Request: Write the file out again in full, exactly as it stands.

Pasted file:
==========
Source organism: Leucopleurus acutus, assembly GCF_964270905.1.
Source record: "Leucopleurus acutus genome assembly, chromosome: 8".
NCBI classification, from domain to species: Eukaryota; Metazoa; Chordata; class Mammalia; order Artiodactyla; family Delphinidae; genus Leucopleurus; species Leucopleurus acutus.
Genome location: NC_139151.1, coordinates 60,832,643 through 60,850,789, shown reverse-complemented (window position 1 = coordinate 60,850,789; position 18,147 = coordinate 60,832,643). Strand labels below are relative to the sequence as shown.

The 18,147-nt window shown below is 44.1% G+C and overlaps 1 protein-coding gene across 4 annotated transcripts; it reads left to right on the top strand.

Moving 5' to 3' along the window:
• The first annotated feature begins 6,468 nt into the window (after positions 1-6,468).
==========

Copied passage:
Source organism: Leucopleurus acutus, assembly GCF_964270905.1.
Source record: "Leucopleurus acutus genome assembly, chromosome: 8".
NCBI classification, from domain to species: Eukaryota; Metazoa; Chordata; class Mammalia; order Artiodactyla; family Delphinidae; genus Leucopleurus; species Leucopleurus acutus.
Genome location: NC_139151.1, coordinates 60,832,643 through 60,850,789, shown reverse-complemented (window position 1 = coordinate 60,850,789; position 18,147 = coordinate 60,832,643). Strand labels below are relative to the sequence as shown.

The 18,147-nt window shown below is 44.1% G+C and overlaps 1 protein-coding gene across 4 annotated transcripts; it reads left to right on the top strand.

Moving 5' to 3' along the window:
• The first annotated feature begins 6,468 nt into the window (after positions 1-6,468).